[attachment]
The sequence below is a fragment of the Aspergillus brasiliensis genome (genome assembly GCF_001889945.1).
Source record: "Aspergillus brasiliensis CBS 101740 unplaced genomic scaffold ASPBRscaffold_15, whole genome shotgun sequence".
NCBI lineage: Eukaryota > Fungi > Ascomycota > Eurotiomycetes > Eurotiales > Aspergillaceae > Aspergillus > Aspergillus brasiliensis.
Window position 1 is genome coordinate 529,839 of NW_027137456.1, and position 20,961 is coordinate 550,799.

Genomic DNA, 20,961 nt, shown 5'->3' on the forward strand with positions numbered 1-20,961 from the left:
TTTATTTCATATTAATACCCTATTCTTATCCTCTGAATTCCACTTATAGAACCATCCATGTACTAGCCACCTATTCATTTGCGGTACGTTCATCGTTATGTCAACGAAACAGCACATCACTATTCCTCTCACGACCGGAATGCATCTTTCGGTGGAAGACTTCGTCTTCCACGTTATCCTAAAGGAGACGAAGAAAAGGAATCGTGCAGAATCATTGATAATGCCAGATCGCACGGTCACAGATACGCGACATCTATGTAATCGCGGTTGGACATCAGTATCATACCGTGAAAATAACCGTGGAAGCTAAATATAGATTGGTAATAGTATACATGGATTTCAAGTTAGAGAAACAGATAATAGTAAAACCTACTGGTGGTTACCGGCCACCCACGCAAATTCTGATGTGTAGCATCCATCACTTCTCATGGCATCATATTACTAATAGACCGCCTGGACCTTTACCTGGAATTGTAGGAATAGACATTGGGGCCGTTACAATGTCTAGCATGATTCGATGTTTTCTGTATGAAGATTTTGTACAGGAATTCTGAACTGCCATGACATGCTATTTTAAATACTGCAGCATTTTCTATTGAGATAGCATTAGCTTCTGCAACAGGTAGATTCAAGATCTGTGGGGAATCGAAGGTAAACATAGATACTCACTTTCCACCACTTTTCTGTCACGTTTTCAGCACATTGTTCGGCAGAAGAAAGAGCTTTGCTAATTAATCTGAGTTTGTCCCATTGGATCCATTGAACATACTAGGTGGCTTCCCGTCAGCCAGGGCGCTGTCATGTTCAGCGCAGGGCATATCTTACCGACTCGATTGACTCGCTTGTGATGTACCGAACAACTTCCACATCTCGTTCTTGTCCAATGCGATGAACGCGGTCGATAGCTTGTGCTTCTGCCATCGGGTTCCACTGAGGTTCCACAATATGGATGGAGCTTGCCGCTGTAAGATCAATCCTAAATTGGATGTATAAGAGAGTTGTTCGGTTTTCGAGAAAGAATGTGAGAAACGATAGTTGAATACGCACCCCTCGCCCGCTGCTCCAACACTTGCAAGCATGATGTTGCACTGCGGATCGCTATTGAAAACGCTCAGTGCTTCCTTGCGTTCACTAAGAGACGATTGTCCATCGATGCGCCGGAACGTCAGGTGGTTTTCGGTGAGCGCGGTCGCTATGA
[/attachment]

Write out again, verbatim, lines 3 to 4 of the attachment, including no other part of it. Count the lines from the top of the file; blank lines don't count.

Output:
NCBI lineage: Eukaryota > Fungi > Ascomycota > Eurotiomycetes > Eurotiales > Aspergillaceae > Aspergillus > Aspergillus brasiliensis.
Window position 1 is genome coordinate 529,839 of NW_027137456.1, and position 20,961 is coordinate 550,799.